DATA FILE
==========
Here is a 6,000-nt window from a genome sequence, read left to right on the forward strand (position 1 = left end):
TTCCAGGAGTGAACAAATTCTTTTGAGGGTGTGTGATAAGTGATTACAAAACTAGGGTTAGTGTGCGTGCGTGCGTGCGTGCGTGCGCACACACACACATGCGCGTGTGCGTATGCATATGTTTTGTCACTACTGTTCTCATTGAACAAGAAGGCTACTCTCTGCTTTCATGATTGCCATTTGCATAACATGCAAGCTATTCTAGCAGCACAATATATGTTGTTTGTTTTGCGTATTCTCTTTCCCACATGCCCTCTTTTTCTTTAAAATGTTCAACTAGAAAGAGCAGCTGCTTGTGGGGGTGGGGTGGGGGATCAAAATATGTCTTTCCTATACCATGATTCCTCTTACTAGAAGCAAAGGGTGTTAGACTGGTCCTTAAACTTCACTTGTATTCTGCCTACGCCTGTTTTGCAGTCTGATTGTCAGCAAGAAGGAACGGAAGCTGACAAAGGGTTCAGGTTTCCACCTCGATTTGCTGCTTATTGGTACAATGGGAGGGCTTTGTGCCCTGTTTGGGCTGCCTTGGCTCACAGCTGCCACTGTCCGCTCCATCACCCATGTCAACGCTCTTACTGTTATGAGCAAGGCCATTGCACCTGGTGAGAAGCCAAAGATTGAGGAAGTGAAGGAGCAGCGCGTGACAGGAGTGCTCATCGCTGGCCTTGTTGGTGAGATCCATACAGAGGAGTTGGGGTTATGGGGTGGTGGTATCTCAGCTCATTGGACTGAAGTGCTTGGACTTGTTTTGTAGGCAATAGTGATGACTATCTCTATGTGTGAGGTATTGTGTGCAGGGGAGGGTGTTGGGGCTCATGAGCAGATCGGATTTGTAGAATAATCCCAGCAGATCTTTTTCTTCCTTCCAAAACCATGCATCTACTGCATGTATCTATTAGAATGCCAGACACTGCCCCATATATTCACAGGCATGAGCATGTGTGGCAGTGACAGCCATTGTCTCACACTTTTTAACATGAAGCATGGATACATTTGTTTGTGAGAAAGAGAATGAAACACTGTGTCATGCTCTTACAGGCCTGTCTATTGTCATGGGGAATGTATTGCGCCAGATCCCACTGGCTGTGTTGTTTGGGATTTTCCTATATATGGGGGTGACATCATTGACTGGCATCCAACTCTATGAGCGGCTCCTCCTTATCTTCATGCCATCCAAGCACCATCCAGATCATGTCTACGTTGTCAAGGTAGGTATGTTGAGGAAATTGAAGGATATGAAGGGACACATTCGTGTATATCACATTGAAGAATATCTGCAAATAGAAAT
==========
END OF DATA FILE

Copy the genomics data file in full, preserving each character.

Here is a 6,000-nt window from a genome sequence, read left to right on the forward strand (position 1 = left end):
TTCCAGGAGTGAACAAATTCTTTTGAGGGTGTGTGATAAGTGATTACAAAACTAGGGTTAGTGTGCGTGCGTGCGTGCGTGCGTGCGCACACACACACATGCGCGTGTGCGTATGCATATGTTTTGTCACTACTGTTCTCATTGAACAAGAAGGCTACTCTCTGCTTTCATGATTGCCATTTGCATAACATGCAAGCTATTCTAGCAGCACAATATATGTTGTTTGTTTTGCGTATTCTCTTTCCCACATGCCCTCTTTTTCTTTAAAATGTTCAACTAGAAAGAGCAGCTGCTTGTGGGGGTGGGGTGGGGGATCAAAATATGTCTTTCCTATACCATGATTCCTCTTACTAGAAGCAAAGGGTGTTAGACTGGTCCTTAAACTTCACTTGTATTCTGCCTACGCCTGTTTTGCAGTCTGATTGTCAGCAAGAAGGAACGGAAGCTGACAAAGGGTTCAGGTTTCCACCTCGATTTGCTGCTTATTGGTACAATGGGAGGGCTTTGTGCCCTGTTTGGGCTGCCTTGGCTCACAGCTGCCACTGTCCGCTCCATCACCCATGTCAACGCTCTTACTGTTATGAGCAAGGCCATTGCACCTGGTGAGAAGCCAAAGATTGAGGAAGTGAAGGAGCAGCGCGTGACAGGAGTGCTCATCGCTGGCCTTGTTGGTGAGATCCATACAGAGGAGTTGGGGTTATGGGGTGGTGGTATCTCAGCTCATTGGACTGAAGTGCTTGGACTTGTTTTGTAGGCAATAGTGATGACTATCTCTATGTGTGAGGTATTGTGTGCAGGGGAGGGTGTTGGGGCTCATGAGCAGATCGGATTTGTAGAATAATCCCAGCAGATCTTTTTCTTCCTTCCAAAACCATGCATCTACTGCATGTATCTATTAGAATGCCAGACACTGCCCCATATATTCACAGGCATGAGCATGTGTGGCAGTGACAGCCATTGTCTCACACTTTTTAACATGAAGCATGGATACATTTGTTTGTGAGAAAGAGAATGAAACACTGTGTCATGCTCTTACAGGCCTGTCTATTGTCATGGGGAATGTATTGCGCCAGATCCCACTGGCTGTGTTGTTTGGGATTTTCCTATATATGGGGGTGACATCATTGACTGGCATCCAACTCTATGAGCGGCTCCTCCTTATCTTCATGCCATCCAAGCACCATCCAGATCATGTCTACGTTGTCAAGGTAGGTATGTTGAGGAAATTGAAGGATATGAAGGGACACATTCGTGTATATCACATTGAAGAATATCTGCAAATAGAAAT